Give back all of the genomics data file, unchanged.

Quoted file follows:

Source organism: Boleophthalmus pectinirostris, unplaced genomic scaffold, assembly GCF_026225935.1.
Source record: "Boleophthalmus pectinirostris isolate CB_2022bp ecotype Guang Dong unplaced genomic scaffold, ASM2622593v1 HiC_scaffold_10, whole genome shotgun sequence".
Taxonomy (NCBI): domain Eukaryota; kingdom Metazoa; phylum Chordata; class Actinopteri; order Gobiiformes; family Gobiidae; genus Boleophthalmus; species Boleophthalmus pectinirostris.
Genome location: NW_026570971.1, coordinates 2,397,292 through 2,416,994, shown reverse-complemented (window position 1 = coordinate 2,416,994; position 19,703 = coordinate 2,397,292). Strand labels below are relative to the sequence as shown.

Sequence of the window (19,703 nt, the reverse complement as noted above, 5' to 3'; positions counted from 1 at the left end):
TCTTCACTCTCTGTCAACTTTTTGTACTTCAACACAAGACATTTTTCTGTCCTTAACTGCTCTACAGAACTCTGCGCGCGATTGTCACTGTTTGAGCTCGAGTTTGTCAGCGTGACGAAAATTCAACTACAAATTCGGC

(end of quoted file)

Source organism: Boleophthalmus pectinirostris, unplaced genomic scaffold, assembly GCF_026225935.1.
Source record: "Boleophthalmus pectinirostris isolate CB_2022bp ecotype Guang Dong unplaced genomic scaffold, ASM2622593v1 HiC_scaffold_10, whole genome shotgun sequence".
Taxonomy (NCBI): domain Eukaryota; kingdom Metazoa; phylum Chordata; class Actinopteri; order Gobiiformes; family Gobiidae; genus Boleophthalmus; species Boleophthalmus pectinirostris.
Genome location: NW_026570971.1, coordinates 2,397,292 through 2,416,994, shown reverse-complemented (window position 1 = coordinate 2,416,994; position 19,703 = coordinate 2,397,292). Strand labels below are relative to the sequence as shown.

Sequence of the window (19,703 nt, the reverse complement as noted above, 5' to 3'; positions counted from 1 at the left end):
TCTTCACTCTCTGTCAACTTTTTGTACTTCAACACAAGACATTTTTCTGTCCTTAACTGCTCTACAGAACTCTGCGCGCGATTGTCACTGTTTGAGCTCGAGTTTGTCAGCGTGACGAAAATTCAACTACAAATTCGGC